A programme that provides pre-exposure prophylaxis (PrEP) to prevent HIV infection among sexually active gay men has not seen one case of HIV infection since it began in 2012, according to the first “real world” evaluation of the regimen at Kaiser Permanente San Francisco Medical Center.
However, the use of condoms fell in around 40% of the PrEP users and high levels of other sexually transmitted infections (STIs) were diagnosed.
The study has been carried out after clinical trial results convinced the Food and Drug Administration and Centers for Disease Control and Prevention that PrEP should be recommended for the prevention of HIV among people who are HIV negative, but at high risk of being infected.
During the 32-month study, 657 individuals underwent the PrEP regimen, which involved taking the antiviral drugs emtricitabine and tenofovir on a daily basis. This drug combination, which can be taken as a single pill, is known commercially as Truvada. The average length of PrEP use during the study was 7.2 months, which provided 388 person-years of observation. The participants were aged a median of 37 years and 99% of them were men who have sex with men.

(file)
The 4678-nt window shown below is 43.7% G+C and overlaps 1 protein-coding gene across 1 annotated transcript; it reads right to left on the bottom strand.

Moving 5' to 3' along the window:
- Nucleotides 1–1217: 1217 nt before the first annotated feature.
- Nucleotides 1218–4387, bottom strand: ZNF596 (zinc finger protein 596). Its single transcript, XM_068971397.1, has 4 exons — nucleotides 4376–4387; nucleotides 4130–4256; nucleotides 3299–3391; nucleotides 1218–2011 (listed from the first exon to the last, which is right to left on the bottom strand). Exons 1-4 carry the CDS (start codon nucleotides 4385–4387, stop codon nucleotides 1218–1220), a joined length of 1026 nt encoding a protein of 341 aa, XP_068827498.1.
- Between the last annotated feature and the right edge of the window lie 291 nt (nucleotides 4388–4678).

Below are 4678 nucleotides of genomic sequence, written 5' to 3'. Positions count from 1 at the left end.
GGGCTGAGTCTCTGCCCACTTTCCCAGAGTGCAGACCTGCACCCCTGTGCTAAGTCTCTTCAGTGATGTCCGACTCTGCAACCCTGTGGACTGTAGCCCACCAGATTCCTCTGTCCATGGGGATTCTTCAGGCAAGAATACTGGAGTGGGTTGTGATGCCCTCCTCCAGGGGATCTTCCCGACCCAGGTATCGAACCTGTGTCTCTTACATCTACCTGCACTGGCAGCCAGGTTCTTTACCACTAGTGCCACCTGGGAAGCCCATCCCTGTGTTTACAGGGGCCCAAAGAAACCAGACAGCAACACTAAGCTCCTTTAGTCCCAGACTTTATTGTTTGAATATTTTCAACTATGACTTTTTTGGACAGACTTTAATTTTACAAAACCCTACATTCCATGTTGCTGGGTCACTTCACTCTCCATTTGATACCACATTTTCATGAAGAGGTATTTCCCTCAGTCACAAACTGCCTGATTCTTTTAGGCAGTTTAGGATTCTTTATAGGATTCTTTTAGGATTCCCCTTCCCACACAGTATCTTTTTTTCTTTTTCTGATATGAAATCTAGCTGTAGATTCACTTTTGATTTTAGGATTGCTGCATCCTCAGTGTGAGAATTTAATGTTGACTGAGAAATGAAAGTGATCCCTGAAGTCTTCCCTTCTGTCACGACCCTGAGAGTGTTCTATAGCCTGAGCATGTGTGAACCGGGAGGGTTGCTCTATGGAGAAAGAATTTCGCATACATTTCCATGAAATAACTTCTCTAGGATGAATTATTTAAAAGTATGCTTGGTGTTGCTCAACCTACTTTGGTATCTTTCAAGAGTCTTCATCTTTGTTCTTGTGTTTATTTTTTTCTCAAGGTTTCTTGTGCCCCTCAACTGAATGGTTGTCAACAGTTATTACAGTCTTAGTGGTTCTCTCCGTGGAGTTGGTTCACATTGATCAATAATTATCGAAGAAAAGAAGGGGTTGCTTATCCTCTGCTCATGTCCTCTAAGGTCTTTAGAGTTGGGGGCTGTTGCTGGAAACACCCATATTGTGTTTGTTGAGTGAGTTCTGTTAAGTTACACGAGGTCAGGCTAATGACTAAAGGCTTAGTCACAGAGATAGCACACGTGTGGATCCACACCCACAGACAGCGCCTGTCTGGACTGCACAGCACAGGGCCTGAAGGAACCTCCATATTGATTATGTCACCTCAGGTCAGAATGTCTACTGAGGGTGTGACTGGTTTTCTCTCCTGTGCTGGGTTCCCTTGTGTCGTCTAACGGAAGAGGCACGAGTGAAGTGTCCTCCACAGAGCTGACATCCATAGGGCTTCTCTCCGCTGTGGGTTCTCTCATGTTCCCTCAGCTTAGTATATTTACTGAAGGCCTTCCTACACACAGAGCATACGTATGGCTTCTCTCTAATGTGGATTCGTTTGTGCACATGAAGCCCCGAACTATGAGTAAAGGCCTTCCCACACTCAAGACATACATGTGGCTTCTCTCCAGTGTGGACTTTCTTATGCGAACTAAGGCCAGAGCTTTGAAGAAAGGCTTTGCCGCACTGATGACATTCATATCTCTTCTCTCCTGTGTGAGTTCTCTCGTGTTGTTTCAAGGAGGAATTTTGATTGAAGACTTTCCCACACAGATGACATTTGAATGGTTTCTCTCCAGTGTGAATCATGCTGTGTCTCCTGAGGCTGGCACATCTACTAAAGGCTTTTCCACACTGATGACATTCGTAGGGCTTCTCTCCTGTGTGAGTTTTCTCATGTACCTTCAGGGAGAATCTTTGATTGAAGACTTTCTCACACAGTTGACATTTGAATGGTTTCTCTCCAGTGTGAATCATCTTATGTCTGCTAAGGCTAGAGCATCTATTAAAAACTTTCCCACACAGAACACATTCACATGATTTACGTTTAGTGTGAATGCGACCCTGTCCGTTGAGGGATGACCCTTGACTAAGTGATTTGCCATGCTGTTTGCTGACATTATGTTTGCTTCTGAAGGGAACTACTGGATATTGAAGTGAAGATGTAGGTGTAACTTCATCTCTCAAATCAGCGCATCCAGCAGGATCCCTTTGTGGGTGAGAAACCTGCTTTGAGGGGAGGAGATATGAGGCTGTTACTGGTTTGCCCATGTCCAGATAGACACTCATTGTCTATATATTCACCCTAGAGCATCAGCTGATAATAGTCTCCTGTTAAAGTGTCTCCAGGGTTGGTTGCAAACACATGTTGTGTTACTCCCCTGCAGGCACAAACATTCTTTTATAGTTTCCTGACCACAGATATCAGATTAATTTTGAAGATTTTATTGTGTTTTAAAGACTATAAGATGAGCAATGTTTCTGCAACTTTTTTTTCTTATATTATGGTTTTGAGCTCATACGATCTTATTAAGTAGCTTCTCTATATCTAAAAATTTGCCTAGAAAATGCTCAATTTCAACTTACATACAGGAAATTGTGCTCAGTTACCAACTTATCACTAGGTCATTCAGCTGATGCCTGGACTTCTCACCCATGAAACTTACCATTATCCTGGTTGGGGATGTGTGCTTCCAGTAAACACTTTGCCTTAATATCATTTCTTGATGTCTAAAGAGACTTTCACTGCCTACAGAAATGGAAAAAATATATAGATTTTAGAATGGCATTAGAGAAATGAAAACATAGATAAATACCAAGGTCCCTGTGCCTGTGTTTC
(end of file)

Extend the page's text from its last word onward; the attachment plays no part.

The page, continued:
Within six months of the study beginning, 30% of the men had been diagnosed with at least one STI. After 12 months, that figure had risen to 50%. However, HIV was not amongst the STIs; 33% percent had a rectal STI, 33% had chlamydia, 28% had gonorrhea and 5.5% had syphilis.
Of 143 men who were asked about changes in sexual behavior after six months, no drastic changes were reported in the number of sexual partners. However, the use of condoms had fallen, with 41% of the men reporting a decrease in condom use.
Critics of the regimen have cited the fact that other sexually transmitted diseases may well rise among those taking PrEP and avoiding the use of condoms.
Co-author Julia Marcus from the Kaiser Permanente Division of Research, says:
Without a control group, we don’t know if these STI rates were higher than what we would have seen without PrEP. Ongoing screening and treatments for STIs, including hepatitis C, are an essential component of a PrEP treatment program.”
In an editorial on the findings, Kimberly Koster of UCSF and Bob Grant, principle investigator of the pioneering study say it is now "time for a vigorous conversation about sexually transmitted infections, too long eclipsed by fear of HIV infection.”
They suggest that PrEP may provide more opportunities, both within clinics and within the community, to discuss and test for other STIs.